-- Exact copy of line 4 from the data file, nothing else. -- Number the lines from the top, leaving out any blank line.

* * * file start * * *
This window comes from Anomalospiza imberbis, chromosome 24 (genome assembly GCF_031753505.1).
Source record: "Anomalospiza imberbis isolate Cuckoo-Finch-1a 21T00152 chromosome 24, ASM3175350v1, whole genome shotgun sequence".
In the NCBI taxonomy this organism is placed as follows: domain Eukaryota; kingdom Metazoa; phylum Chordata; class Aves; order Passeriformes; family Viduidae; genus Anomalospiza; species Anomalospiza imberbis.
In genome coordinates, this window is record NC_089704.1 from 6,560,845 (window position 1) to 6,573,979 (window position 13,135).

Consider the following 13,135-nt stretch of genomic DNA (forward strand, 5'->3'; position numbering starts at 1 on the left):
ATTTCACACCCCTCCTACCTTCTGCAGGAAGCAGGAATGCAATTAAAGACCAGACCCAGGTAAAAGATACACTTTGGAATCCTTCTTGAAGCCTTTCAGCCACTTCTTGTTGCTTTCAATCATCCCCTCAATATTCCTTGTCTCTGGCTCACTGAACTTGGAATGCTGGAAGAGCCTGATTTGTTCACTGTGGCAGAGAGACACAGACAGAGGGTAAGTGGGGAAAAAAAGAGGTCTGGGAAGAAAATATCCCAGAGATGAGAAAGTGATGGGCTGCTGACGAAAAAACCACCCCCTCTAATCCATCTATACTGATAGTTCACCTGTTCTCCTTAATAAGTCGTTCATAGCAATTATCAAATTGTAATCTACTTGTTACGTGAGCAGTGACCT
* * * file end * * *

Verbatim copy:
In genome coordinates, this window is record NC_089704.1 from 6,560,845 (window position 1) to 6,573,979 (window position 13,135).